Why we need humour

We’ve become so preoccupied with being politically correct, we’re forgetting to laugh. 

With the internet as their mouthpiece, I see self-proclaimed social justice warriors forbidding people from making jokes about certain topics. Hot button issues of race, gender, sexuality and religion are sacred and no one is allowed to breathe a word of parody.

My question is: why is it wrong to crack a joke?

Maybe I’ve found I have to be more careful not to offend because I’m cooped up on a university campus, but I find that “social justice” is becoming synonymous with “moral superiority”. Dialogues on race, gender and poverty are becoming increasingly accusatory, aggressive and confrontational. 

I find it ironic that people are deciding to fight hate with hate, because it makes it harder for the dialogue to be inclusive. The intensity of a sociopolitical dialogue can end up deterring the exact audience who should be a part of the conversation.

A part of having an open mind is being open to humour and what it has to offer. To dismiss a topic as untouchable is as ignorant as the ignorant people you’re trying to keep away from spreading hateful opinions.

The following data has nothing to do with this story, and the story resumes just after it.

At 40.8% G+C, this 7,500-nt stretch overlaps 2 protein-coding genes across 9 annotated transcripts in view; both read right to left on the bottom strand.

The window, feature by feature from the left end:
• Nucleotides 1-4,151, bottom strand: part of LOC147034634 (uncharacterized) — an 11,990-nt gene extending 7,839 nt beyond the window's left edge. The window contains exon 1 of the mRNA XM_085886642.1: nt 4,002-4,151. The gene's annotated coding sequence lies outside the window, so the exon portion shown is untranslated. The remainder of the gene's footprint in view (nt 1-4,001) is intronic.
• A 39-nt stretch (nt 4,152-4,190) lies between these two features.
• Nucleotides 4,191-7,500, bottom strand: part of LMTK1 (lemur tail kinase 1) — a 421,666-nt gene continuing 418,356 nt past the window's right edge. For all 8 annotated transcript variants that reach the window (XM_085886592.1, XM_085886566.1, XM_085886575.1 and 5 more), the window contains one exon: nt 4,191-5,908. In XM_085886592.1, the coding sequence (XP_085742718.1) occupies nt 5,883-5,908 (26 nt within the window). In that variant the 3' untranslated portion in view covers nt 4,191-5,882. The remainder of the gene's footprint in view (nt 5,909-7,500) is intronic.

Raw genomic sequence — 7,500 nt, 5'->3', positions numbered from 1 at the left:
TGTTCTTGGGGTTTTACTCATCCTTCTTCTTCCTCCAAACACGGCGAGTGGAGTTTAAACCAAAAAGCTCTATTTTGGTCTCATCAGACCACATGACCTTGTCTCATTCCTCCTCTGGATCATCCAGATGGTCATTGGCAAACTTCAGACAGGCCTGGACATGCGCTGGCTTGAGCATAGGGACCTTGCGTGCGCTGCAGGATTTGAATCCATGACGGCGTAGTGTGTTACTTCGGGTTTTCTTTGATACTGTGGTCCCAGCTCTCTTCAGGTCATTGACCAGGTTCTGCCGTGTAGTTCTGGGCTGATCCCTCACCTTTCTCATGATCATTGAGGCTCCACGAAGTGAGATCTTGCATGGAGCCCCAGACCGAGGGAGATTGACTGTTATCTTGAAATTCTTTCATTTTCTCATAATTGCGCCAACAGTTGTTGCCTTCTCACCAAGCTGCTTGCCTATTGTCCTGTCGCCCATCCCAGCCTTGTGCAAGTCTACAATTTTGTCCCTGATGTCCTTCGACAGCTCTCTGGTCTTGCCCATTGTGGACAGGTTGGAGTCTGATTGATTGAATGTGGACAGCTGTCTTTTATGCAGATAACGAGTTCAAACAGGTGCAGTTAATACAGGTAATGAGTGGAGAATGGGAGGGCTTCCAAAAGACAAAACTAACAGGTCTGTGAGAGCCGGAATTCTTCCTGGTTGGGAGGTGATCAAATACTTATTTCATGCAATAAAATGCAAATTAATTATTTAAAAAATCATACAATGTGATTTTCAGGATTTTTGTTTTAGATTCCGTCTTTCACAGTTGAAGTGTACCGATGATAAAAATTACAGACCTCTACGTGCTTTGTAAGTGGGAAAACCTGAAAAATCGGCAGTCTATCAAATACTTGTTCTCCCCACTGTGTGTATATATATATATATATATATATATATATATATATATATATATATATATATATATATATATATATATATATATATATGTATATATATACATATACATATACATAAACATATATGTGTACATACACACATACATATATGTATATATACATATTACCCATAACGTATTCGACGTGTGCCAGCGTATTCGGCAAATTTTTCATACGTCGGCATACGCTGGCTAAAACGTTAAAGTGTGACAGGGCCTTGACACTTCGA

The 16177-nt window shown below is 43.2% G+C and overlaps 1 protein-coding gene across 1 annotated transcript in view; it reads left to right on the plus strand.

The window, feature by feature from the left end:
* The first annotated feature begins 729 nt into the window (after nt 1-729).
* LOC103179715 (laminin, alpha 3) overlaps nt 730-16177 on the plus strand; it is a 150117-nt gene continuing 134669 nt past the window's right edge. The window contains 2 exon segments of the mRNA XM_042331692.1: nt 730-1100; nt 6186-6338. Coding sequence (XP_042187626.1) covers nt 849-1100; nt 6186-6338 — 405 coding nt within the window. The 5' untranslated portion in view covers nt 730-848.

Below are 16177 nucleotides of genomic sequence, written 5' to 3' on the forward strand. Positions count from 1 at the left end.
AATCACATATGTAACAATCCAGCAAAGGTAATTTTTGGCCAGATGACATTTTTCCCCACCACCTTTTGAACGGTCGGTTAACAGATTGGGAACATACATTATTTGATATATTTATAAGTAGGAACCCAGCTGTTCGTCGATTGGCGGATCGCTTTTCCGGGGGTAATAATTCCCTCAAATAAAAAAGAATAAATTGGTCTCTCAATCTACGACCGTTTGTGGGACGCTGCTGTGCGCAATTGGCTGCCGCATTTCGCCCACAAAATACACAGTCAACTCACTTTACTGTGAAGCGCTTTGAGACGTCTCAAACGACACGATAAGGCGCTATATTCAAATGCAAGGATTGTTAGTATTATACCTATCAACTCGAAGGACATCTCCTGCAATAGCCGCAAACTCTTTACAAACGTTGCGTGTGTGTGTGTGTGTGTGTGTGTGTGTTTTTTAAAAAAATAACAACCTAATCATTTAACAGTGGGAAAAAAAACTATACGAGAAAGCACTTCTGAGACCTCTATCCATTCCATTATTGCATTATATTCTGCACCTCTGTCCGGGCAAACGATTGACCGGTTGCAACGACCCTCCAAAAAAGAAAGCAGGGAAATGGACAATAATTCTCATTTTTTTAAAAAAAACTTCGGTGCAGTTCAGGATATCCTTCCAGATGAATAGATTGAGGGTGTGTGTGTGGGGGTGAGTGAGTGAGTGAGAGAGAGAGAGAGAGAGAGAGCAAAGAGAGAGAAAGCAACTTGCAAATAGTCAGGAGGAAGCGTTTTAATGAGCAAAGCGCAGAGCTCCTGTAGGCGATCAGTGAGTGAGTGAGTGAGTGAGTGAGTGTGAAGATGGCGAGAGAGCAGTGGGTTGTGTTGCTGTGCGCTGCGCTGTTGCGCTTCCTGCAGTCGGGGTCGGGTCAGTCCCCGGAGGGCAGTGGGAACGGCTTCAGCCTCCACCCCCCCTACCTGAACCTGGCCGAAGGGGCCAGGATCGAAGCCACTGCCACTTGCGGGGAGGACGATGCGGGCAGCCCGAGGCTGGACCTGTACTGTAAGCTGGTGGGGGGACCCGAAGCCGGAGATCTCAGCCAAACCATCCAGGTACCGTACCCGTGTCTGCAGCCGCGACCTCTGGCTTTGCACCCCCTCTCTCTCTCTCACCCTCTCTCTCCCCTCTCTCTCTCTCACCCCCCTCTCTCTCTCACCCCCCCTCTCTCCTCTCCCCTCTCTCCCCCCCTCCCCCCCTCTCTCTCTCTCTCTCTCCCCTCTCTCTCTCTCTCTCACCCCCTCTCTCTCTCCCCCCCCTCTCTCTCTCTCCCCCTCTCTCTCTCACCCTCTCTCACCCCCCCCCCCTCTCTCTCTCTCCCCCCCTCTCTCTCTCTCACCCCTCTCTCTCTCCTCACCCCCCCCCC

Instead of trying to create “safe spaces” — initiatives that shelter us from a dissenting opinion — we should direct our time and energy to ways to outwardly address hate with humour. 

People don’t realize just how powerful a tool humour is. It doesn’t make sense to exclude it from conversation. 

Jokes can relieve tension, and sophisticatedly use irony to show how a situation can contradict itself in a humourous light.

Humour can bring people together who otherwise have nothing in common. When you’re offended by a joke, it’s not the joke you have a problem with, it’s the people you’re talking to.

There’s a difference between tasteless humour that substitutes shock value for substance and a brazen joke that pushes the envelope. The difficulty of balancing what’s considered edgy and what’s inappropriate is exactly the reason why it’s impressive to be funny.

But, if you’re already tripping over the red tape of what is considered politically correct, you might as well make a silly dance out of it. 

Mikayla is one of The Journal’s Assistant News Editors. She’s a second-year Economics major. 



discussion, humour, political correctness

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